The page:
All I can do (given all this) is pick and choose (just as you are already doing with my material) and cast doubt on small particulars of your huge skyscraper that you have constructed: showing how this foundation has cracks, how that beam will break, or that the windows are drafty and unreliable, the plumbing is bad, etc.
I think this is why it seems frustrating and exasperating to me, to deal with all your arguments. It has little to do with content (I could give some sort of answer to everything you write, if I were motivated enough to do so); it’s almost all about methodology and organization: how things are approached and one’s goals.
Anyway, hopefully this will help you understand the position I am coming from on this stuff. Issues of this sort come up frequently during debates. People have different ideas of how to go about it. Minds work differently. Theological systems differ. I suppose that is why it is usually helpful to have a lot of limitations on numbers of words and on topic, as in formal debates. It does keep things in check to a large extent.
With that in mind, I proceed: this time dealing with just one (rather important and fundamental) section of his paper. I think I can destroy or at least cast great doubt upon various key false premises that Nathan brings to the table (including the one presently dealt with). That is my specialty as a methodological socratic, anyway.
. . . I responded by pointing out that where in Matthew 23:2[-3] Jesus commands His followers to listen to the scribes and Pharisees and do whatever they tell them to keep, in other places he calls them false teachers (he even points out some false teaching in Matthew 23). A very simple point.
Johan Gerhard, writing in his On the Church, makes the same point (though in less Scriptural detail then I do in the comments section of the post where all of this happened):
“’The scribes and Pharisees sit in Moses’ seat; keep and do whatever they tell you to keep,’ says Christ in Matt. 23:2[-3]. He commands them to listen to the scribes and Pharisees not absolutely in all things but insofar as they sit in Moses’ seat, that is, insofar as they propose things that are in harmony with Moses’ teaching. Elsewhere, He commands them to beware of their ‘leaven’, that is, of their false teaching (Matt. 16:11-12). So, too, we should listen to the church, namely in those matters that are devout and holy and in harmony with the commandments of our heavenly Father. If the church brings forth anything different from the teaching of Christ, to this extent and in this respect we should not listen to her. (On the Church, p. 221, see also 201)… the scribes and Pharisees to whom Christ orders us to listen were mixing the ‘leaven of errors’ and corruptions with the pure teaching of Moses and the prophets.” (p. 226)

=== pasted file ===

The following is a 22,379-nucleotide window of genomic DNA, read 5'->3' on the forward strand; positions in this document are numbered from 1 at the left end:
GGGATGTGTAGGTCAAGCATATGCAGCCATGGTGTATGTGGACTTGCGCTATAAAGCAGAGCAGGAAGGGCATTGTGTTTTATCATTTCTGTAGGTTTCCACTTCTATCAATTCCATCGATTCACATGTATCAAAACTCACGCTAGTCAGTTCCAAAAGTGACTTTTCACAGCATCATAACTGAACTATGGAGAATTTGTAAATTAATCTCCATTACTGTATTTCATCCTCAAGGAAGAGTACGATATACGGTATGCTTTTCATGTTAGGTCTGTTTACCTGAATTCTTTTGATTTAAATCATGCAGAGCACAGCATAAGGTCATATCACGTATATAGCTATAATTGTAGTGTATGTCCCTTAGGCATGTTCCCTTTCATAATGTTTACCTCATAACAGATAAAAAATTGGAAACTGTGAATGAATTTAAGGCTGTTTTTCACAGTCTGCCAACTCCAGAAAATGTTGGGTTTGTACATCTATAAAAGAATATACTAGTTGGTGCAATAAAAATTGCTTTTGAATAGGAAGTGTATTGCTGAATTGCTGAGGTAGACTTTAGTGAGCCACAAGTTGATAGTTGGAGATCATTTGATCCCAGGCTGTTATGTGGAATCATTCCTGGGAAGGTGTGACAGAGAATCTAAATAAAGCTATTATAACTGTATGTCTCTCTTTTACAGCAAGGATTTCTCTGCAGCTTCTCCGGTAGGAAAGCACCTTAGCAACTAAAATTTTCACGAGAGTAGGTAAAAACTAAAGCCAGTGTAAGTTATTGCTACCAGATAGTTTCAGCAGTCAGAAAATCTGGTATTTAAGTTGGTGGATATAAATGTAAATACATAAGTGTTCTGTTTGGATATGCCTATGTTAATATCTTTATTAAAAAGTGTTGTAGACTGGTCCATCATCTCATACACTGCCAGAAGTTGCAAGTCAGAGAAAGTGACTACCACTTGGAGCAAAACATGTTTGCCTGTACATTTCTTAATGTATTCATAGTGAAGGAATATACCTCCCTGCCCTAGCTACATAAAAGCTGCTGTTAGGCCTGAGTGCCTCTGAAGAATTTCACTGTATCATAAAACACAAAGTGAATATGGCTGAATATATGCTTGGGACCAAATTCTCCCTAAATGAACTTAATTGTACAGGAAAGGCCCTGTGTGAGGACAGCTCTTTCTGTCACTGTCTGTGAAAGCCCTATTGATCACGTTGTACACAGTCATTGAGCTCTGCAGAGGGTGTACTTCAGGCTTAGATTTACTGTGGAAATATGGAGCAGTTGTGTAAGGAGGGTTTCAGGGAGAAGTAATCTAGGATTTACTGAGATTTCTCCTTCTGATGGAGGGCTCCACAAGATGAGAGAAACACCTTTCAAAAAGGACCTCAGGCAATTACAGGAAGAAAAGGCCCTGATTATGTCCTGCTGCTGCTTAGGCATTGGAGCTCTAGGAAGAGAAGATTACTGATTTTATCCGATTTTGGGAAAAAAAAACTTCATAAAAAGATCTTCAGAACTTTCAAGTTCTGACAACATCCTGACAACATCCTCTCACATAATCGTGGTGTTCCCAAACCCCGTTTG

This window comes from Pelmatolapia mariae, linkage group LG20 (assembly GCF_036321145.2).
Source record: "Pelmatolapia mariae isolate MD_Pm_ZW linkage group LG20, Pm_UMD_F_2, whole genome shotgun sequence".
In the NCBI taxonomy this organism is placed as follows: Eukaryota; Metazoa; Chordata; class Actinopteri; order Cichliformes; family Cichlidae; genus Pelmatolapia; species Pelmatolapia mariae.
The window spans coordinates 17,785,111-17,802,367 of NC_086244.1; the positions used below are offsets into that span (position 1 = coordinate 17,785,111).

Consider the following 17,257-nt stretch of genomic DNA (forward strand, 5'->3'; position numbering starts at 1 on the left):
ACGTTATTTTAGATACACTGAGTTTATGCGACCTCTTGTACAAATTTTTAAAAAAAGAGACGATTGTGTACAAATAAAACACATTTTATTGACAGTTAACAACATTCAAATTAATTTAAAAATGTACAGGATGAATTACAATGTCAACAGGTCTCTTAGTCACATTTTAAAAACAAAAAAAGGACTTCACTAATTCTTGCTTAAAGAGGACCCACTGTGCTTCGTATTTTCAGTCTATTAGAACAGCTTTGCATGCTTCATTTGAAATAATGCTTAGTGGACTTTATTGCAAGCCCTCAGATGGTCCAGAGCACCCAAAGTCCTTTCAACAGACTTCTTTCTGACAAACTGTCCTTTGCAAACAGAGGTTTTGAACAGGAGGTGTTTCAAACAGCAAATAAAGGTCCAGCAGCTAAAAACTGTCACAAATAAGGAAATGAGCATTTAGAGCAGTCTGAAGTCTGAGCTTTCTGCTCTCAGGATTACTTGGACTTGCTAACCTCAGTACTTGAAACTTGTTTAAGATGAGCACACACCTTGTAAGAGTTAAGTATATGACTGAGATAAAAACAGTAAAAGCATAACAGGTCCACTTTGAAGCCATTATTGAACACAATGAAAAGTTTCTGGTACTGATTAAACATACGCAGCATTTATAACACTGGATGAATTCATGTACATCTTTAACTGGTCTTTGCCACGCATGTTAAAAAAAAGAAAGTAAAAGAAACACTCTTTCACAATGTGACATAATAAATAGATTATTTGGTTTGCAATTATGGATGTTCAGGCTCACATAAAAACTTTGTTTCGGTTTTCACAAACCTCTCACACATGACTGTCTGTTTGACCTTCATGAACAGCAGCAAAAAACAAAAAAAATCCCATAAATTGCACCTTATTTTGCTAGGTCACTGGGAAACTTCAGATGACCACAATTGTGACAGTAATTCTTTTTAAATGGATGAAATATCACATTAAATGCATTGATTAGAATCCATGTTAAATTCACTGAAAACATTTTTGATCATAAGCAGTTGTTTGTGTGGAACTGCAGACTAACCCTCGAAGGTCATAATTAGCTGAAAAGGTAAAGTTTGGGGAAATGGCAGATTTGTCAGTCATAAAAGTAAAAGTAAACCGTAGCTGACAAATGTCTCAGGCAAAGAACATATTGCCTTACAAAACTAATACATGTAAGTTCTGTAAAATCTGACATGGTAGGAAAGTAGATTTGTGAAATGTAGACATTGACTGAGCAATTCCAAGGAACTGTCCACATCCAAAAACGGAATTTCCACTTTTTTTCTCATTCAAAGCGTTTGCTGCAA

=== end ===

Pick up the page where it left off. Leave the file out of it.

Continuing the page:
First of all, note that Gerhard fundamentally distorts what Christ said. He didn’t say to obey the Pharisees’ teaching “insofar as they sit in Moses’ seat, that is, insofar as they propose things that are in harmony with Moses’ teaching.” No; He simply said, “The scribes and the Pharisees sit on Moses’ seat;  so practice and observe whatever they tell you” (Matthew 23:2-3a). The difference is huge and essential; hence, the error that Gerhard and Nathan (following him) propose, is huge as well.
One take of the passage is saying that the Pharisees (by analogical extension, Church authorities now) have authority, period, and must be obeyed (i.e., infallibility; real binding authority). The other holds that they only have it as long as the individual judges that they are teaching truth, which is, in the end, no authority at all, because it so easily disobeyed, and the disobedience rationalized on allegedly “super-pious” but unbiblical principles.